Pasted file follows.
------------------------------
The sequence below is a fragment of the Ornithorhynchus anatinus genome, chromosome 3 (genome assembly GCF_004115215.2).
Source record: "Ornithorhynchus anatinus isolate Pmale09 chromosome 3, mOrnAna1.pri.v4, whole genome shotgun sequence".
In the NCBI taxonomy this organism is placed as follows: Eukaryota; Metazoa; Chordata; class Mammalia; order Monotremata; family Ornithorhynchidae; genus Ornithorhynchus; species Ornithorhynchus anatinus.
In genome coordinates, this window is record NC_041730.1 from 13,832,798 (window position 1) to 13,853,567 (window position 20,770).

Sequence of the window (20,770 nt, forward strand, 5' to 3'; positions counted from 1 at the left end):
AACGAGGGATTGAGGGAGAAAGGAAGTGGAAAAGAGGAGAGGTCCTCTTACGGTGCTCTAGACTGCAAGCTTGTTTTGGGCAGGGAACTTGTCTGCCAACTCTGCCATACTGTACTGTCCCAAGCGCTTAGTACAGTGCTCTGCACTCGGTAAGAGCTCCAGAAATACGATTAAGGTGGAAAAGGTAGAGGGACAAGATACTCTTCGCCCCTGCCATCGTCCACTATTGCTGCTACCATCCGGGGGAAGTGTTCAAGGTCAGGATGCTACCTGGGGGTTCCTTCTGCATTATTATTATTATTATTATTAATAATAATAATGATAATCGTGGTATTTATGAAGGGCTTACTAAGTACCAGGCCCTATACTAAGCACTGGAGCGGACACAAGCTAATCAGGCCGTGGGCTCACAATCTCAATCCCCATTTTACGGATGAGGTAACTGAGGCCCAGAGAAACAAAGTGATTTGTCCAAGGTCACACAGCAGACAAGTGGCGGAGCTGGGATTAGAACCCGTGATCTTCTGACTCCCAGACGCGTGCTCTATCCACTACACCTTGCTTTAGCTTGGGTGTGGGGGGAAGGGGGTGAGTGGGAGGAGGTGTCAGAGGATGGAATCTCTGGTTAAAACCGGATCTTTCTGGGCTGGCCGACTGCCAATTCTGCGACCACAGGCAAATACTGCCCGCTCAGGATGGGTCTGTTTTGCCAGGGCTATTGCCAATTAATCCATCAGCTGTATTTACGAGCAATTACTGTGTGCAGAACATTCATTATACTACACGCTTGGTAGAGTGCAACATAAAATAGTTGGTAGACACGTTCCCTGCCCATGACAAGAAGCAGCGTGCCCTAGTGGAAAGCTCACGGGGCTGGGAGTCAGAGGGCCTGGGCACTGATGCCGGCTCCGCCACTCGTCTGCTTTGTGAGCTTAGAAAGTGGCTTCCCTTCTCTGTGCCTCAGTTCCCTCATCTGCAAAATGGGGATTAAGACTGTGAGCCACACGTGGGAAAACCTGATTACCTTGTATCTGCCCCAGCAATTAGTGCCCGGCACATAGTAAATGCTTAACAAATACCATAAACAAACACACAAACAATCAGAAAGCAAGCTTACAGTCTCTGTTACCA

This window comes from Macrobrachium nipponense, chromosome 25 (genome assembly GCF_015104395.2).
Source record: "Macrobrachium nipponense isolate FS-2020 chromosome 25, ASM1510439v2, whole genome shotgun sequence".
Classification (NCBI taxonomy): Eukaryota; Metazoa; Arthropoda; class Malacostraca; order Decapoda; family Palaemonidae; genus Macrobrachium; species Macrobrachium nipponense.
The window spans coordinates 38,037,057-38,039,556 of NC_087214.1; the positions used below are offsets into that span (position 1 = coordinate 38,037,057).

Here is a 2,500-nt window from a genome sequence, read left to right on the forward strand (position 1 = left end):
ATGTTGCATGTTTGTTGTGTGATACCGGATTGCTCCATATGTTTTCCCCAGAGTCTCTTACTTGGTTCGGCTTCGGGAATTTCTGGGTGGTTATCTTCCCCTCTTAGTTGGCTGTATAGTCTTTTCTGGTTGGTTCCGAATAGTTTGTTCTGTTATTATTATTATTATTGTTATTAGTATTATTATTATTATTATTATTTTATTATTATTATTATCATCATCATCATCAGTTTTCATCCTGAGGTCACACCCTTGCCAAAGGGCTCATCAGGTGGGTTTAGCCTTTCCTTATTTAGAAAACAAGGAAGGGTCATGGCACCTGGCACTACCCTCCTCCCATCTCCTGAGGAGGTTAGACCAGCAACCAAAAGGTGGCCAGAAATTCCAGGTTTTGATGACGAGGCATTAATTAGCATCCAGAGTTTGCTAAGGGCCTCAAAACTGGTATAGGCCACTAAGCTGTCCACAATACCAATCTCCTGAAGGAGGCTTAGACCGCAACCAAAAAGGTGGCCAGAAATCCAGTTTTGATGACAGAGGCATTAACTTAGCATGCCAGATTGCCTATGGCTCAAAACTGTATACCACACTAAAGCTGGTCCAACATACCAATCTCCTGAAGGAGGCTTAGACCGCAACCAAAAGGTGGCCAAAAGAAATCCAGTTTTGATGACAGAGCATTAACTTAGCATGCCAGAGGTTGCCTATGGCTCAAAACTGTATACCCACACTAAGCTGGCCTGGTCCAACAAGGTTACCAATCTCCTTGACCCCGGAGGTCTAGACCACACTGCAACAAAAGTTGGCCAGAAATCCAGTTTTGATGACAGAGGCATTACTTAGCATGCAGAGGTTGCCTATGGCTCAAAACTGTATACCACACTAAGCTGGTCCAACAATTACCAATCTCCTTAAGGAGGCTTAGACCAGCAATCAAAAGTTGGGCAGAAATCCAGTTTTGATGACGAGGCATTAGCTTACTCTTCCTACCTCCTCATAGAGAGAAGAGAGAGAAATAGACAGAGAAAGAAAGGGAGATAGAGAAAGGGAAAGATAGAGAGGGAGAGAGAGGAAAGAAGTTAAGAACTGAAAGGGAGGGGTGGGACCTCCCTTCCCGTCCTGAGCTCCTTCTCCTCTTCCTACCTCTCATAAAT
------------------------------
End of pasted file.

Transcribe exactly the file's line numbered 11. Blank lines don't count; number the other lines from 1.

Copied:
Here is a 2,500-nt window from a genome sequence, read left to right on the forward strand (position 1 = left end):